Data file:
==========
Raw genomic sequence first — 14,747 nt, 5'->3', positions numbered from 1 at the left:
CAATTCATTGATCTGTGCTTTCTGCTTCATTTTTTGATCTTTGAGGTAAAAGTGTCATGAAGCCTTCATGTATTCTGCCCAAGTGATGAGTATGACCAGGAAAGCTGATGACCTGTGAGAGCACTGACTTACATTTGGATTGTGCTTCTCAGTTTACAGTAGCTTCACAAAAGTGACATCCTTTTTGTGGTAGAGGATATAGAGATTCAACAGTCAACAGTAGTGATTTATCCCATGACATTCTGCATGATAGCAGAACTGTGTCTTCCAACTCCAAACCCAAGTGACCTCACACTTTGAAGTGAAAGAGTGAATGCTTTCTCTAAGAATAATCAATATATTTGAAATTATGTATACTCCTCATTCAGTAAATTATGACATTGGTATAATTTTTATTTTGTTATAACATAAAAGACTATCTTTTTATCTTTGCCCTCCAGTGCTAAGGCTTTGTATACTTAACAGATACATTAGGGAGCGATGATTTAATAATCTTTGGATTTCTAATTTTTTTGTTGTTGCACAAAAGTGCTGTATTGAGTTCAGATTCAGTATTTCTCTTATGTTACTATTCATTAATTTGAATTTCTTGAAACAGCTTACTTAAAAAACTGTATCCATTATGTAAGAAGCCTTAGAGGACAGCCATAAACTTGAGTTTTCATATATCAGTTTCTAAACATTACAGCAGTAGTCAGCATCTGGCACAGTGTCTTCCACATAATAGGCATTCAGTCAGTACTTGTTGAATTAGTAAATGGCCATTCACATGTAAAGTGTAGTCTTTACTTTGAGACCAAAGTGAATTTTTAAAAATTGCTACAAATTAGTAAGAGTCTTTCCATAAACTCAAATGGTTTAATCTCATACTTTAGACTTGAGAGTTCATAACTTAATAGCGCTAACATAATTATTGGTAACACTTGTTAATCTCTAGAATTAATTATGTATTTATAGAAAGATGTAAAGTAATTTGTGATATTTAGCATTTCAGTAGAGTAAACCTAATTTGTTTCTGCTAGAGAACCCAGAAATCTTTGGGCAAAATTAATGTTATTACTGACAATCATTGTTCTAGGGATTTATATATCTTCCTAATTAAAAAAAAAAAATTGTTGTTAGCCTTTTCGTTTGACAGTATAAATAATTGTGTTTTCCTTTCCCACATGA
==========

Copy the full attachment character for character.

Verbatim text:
Raw genomic sequence first — 14,747 nt, 5'->3', positions numbered from 1 at the left:
CAATTCATTGATCTGTGCTTTCTGCTTCATTTTTTGATCTTTGAGGTAAAAGTGTCATGAAGCCTTCATGTATTCTGCCCAAGTGATGAGTATGACCAGGAAAGCTGATGACCTGTGAGAGCACTGACTTACATTTGGATTGTGCTTCTCAGTTTACAGTAGCTTCACAAAAGTGACATCCTTTTTGTGGTAGAGGATATAGAGATTCAACAGTCAACAGTAGTGATTTATCCCATGACATTCTGCATGATAGCAGAACTGTGTCTTCCAACTCCAAACCCAAGTGACCTCACACTTTGAAGTGAAAGAGTGAATGCTTTCTCTAAGAATAATCAATATATTTGAAATTATGTATACTCCTCATTCAGTAAATTATGACATTGGTATAATTTTTATTTTGTTATAACATAAAAGACTATCTTTTTATCTTTGCCCTCCAGTGCTAAGGCTTTGTATACTTAACAGATACATTAGGGAGCGATGATTTAATAATCTTTGGATTTCTAATTTTTTTGTTGTTGCACAAAAGTGCTGTATTGAGTTCAGATTCAGTATTTCTCTTATGTTACTATTCATTAATTTGAATTTCTTGAAACAGCTTACTTAAAAAACTGTATCCATTATGTAAGAAGCCTTAGAGGACAGCCATAAACTTGAGTTTTCATATATCAGTTTCTAAACATTACAGCAGTAGTCAGCATCTGGCACAGTGTCTTCCACATAATAGGCATTCAGTCAGTACTTGTTGAATTAGTAAATGGCCATTCACATGTAAAGTGTAGTCTTTACTTTGAGACCAAAGTGAATTTTTAAAAATTGCTACAAATTAGTAAGAGTCTTTCCATAAACTCAAATGGTTTAATCTCATACTTTAGACTTGAGAGTTCATAACTTAATAGCGCTAACATAATTATTGGTAACACTTGTTAATCTCTAGAATTAATTATGTATTTATAGAAAGATGTAAAGTAATTTGTGATATTTAGCATTTCAGTAGAGTAAACCTAATTTGTTTCTGCTAGAGAACCCAGAAATCTTTGGGCAAAATTAATGTTATTACTGACAATCATTGTTCTAGGGATTTATATATCTTCCTAATTAAAAAAAAAAAATTGTTGTTAGCCTTTTCGTTTGACAGTATAAATAATTGTGTTTTCCTTTCCCACATGA